>>> TCK to have them verified.
>>>
>>> On Mon, Sep 25, 2017 at 3:21 PM, Pavel Rappo <pavel.rappo at gmail.com>
>>> wrote:
>>>
>>>> Hi,
>>>>
>>>> I've been using SubmissionPublisher in my own publisher implementation
>>>> in order
>>>> to reuse its complex state machine that serializes invocations to
>>>> subscribers.
>>>>
>>>> While testing my implementation I ran into what I believe might be a
>>>> race
>>>> condition in SubmissionPublisher.
>>>>
>>>> Consider the following example:
>>>>
>>>>     public class SubmissionPublisherTest {
>>>>
>>>>         private final static int N = 1 << 20;
>>>>
>>>>         private final AtomicInteger numbers = new AtomicInteger();
>>>>         private final SubmissionPublisher<Integer> pub = new
>>>> SubmissionPublisher<>();
>>>>         private final ExecutorService pubExecutor =
>>>> Executors.newSingleThreadExecutor();
>>>>         private final CountDownLatch finished = new CountDownLatch(1);
>>>>
>>>>         public static void main(String[] args) throws
>>>> InterruptedException {
>>>>             new SubmissionPublisherTest().run();
>>>>         }
>>>>
>>>>         private void run() throws InterruptedException {
>>>>             pub.subscribe(newSubscriber());
>>>>             try {
>>>>                 finished.await(30, TimeUnit.SECONDS);
>>>>             } finally {
>>>>                 pubExecutor.shutdownNow();
>>>>             }
>>>>             System.out.println("Finished");
>>>>         }
>>>>
>>>>         private Flow.Subscriber<Integer> newSubscriber() {
>>>>             return new Flow.Subscriber<>() {
>>>>
>>>>                 Flow.Subscription sub;
>>>>                 int received;
>>>>
>>>>                 @Override
>>>>                 public void onSubscribe(Flow.Subscription s) {
>>>>                     (this.sub = s).request(N);
>>>>                     publish();
>>>>                 }
>>>>
>>>>                 @Override
>>>>                 public void onNext(Integer item) {
>>>>                     if (++received == N) finished.countDown();
>>>>                     publish();
>>>>                     System.out.println(item);
>>>>                 }
>>>>
>>>>                 @Override public void onError(Throwable t) { }
>>>>                 @Override public void onComplete() { }
>>>>             };
>>>>         }
>>>>
>>>>         private void publish() {
>>>>             int number = numbers.incrementAndGet();
>>>>             BiPredicate<Flow.Subscriber<? super Integer>, Integer>
>>>>                     onDropReportError = (s, i) -> { throw new
>>>> InternalError(); };
>>>>             pubExecutor.execute(() -> pub.offer(number,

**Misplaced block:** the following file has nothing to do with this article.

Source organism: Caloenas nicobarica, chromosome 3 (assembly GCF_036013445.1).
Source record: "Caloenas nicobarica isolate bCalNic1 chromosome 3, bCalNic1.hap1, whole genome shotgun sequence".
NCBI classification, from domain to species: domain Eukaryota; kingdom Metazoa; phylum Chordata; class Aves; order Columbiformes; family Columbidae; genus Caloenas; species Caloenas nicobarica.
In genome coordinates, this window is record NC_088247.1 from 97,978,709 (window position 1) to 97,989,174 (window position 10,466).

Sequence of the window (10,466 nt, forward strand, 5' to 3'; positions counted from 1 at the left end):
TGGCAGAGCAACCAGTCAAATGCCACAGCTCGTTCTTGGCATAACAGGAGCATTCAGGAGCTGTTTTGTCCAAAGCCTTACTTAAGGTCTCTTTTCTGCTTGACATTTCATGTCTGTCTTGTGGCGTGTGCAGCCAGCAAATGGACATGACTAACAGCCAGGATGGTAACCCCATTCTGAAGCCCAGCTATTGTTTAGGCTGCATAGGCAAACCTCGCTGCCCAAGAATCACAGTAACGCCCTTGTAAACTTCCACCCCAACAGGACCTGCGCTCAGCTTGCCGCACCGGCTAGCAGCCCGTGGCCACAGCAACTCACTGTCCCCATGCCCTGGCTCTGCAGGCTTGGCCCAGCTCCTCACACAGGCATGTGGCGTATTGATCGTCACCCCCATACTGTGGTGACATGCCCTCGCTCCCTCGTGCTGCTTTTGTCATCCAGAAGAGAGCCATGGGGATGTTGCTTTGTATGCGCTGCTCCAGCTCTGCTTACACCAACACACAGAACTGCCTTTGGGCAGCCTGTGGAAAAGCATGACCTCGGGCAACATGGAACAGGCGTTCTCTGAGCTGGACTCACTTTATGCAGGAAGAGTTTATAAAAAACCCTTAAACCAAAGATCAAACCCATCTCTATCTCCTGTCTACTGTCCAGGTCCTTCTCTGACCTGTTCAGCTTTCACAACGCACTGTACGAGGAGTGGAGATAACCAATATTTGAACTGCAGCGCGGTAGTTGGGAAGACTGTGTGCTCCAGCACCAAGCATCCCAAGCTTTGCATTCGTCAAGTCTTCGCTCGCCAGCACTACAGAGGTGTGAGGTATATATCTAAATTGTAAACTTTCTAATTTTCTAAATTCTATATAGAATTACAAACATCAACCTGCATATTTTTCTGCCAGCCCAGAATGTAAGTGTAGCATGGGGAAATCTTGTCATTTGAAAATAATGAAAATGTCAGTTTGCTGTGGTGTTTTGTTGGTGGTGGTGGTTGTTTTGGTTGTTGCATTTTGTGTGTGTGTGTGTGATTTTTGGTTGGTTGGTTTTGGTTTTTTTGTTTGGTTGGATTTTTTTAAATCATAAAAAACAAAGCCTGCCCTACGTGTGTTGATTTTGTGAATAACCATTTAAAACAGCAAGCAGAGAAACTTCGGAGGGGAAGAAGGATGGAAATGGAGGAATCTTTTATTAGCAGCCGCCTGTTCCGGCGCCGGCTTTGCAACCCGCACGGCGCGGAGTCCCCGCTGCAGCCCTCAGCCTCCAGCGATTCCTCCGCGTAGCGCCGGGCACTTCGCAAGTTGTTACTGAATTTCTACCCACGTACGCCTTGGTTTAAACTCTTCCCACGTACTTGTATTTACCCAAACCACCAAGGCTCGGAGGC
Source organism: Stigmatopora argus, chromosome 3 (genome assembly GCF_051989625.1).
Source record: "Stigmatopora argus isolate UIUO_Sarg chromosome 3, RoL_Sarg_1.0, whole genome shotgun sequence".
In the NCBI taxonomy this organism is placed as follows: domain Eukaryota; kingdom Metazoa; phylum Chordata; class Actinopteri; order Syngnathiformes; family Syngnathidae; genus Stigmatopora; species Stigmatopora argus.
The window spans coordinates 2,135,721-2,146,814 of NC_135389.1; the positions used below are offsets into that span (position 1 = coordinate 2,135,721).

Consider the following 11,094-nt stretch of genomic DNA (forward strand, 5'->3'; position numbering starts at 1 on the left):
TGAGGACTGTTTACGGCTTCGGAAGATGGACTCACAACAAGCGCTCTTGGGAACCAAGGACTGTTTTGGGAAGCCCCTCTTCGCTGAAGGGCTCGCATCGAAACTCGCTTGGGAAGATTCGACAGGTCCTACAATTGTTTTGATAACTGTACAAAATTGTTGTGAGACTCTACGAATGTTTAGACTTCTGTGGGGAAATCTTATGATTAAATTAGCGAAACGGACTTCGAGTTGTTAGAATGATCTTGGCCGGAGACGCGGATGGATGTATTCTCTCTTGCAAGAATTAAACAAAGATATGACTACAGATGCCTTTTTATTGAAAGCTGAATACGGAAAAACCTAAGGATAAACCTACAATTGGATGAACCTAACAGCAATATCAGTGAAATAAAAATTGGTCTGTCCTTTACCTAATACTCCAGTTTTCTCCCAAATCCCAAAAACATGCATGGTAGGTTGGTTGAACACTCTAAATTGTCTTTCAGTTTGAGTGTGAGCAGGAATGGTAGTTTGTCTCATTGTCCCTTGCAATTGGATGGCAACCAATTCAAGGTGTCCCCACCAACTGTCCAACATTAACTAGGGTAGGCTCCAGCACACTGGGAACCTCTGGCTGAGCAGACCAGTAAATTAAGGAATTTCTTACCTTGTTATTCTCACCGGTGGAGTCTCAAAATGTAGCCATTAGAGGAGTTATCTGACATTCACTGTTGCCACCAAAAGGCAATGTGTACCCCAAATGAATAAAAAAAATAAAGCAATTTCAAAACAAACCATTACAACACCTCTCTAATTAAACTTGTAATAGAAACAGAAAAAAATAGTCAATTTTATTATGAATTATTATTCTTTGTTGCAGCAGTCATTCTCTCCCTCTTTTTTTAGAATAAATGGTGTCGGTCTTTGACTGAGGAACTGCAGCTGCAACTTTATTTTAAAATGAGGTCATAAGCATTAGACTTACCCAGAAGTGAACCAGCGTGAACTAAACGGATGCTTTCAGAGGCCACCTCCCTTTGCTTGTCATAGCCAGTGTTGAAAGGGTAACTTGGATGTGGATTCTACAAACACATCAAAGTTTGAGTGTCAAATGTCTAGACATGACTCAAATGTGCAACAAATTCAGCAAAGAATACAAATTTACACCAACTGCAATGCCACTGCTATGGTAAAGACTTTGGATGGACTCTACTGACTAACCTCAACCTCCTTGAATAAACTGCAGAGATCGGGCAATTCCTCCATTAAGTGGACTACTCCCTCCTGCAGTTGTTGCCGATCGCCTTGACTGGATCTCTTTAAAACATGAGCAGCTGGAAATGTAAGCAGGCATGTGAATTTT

>>>> onDropReportError));
>>>>     //        pub.offer(number, onDropReportError);
>>>>         }
>>>>     }
>>>>
>>>> What happens here?
>>>>
>>>> Subscriber.onSubscribe bulk-requests a number (N = 1048576) of integers
>>>> from
>>>> SubmissionPublisher. Subscriber.onNext prints the integer it has
>>>> received and
>>>> offers a single integer to the publisher. run() waits until all N
>>>> integers have
>>>> been received and then returns.
>>>>
>>>> onSubscribe offers an initial integer to the SubmissionPublisher. This
>>>> kick-starts
>>>> the "feedback loop".
>>>>
>>>> If you run this snippet, chances are good you will not see all 1048576
>>>> integers
>>>> printed out to the console before the program terminates. Instead, the
>>>> output
>>>> will stop at some number m < 1048576 for no apparent reason.
>>>>
>>>> However, if you comment out the line:
>>>>
>>>>     pubExecutor.execute(() -> pub.offer(number, onDropReportError));
>>>>
>>>> and uncomment the previously commented line, everything will work as
>>>> expected.
>>>> The difference is that in this case offers of integers happen
>>>> synchronously
>>>> rather than from a separate thread.
>>>>
>>>> P.S. I have debugged a little bit and my guess (I'm not a concurrency
>>>> expert)
>>>> is that accesses to SubmissionPublisher.BufferedSubscription.tail
>>>> field are
>>>> undersynchronized. In particular, it might be the case that updates to
>>>> this
>>>> field are not always seen by the consumer task in
>>>> BufferedSubscription.checkEmpty.
>>>>
>>>> Is there any chance `tail` field is simply missing volatile modifier?
>>>>
>>>> Thanks,
>>>> -Pavel
>>>> _______________________________________________
>>>> Concurrency-interest mailing list
>>>> Concurrency-interest at cs.oswego.edu
>>>> http://cs.oswego.edu/mailman/listinfo/concurrency-interest
>>>>
>>>
>>>
>>>
>>> --
>>> Cheers,
>>>>>>
>>> _______________________________________________
>>> Concurrency-interest mailing list
>>> Concurrency-interest at cs.oswego.edu
>>> http://cs.oswego.edu/mailman/listinfo/concurrency-interest
>>>
>>>
>>
>>
>> --
>> Best regards,
>> David Karnok
>>
>
>
>
> --
> Cheers,
>>



-- 
Best regards,
David Karnok